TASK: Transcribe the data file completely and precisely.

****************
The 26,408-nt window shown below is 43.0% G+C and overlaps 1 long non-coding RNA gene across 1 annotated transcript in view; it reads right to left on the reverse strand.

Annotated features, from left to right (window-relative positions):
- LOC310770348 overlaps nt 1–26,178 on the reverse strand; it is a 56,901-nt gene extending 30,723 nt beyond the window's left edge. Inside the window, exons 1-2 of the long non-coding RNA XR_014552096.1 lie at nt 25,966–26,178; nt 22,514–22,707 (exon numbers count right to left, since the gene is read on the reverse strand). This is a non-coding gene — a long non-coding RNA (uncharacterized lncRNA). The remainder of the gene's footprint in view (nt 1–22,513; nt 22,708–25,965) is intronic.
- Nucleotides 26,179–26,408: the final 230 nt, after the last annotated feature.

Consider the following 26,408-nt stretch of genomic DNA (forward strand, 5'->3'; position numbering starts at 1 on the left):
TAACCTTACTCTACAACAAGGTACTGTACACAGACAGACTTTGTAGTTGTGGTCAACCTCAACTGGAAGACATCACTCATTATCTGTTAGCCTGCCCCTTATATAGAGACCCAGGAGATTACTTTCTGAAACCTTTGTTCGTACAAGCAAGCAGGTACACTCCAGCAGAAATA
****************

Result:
The 26,408-nt window shown below is 43.0% G+C and overlaps 1 long non-coding RNA gene across 1 annotated transcript in view; it reads right to left on the reverse strand.

Annotated features, from left to right (window-relative positions):
- LOC310770348 overlaps nt 1–26,178 on the reverse strand; it is a 56,901-nt gene extending 30,723 nt beyond the window's left edge. Inside the window, exons 1-2 of the long non-coding RNA XR_014552096.1 lie at nt 25,966–26,178; nt 22,514–22,707 (exon numbers count right to left, since the gene is read on the reverse strand). This is a non-coding gene — a long non-coding RNA (uncharacterized lncRNA). The remainder of the gene's footprint in view (nt 1–22,513; nt 22,708–25,965) is intronic.
- Nucleotides 26,179–26,408: the final 230 nt, after the last annotated feature.

Consider the following 26,408-nt stretch of genomic DNA (forward strand, 5'->3'; position numbering starts at 1 on the left):
TAACCTTACTCTACAACAAGGTACTGTACACAGACAGACTTTGTAGTTGTGGTCAACCTCAACTGGAAGACATCACTCATTATCTGTTAGCCTGCCCCTTATATAGAGACCCAGGAGATTACTTTCTGAAACCTTTGTTCGTACAAGCAAGCAGGTACACTCCAGCAGAAATA